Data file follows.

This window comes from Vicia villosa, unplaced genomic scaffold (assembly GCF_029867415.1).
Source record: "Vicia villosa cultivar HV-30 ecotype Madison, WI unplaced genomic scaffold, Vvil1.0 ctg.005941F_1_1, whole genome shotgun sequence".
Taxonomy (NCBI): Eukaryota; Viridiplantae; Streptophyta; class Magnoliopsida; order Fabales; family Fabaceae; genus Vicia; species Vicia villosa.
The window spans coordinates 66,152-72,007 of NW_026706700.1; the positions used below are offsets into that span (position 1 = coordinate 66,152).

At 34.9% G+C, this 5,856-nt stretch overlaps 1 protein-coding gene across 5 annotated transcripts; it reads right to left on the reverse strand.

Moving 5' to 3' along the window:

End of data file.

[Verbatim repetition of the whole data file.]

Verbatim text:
This window comes from Vicia villosa, unplaced genomic scaffold (assembly GCF_029867415.1).
Source record: "Vicia villosa cultivar HV-30 ecotype Madison, WI unplaced genomic scaffold, Vvil1.0 ctg.005941F_1_1, whole genome shotgun sequence".
Taxonomy (NCBI): Eukaryota; Viridiplantae; Streptophyta; class Magnoliopsida; order Fabales; family Fabaceae; genus Vicia; species Vicia villosa.
The window spans coordinates 66,152-72,007 of NW_026706700.1; the positions used below are offsets into that span (position 1 = coordinate 66,152).

At 34.9% G+C, this 5,856-nt stretch overlaps 1 protein-coding gene across 5 annotated transcripts; it reads right to left on the reverse strand.

Moving 5' to 3' along the window: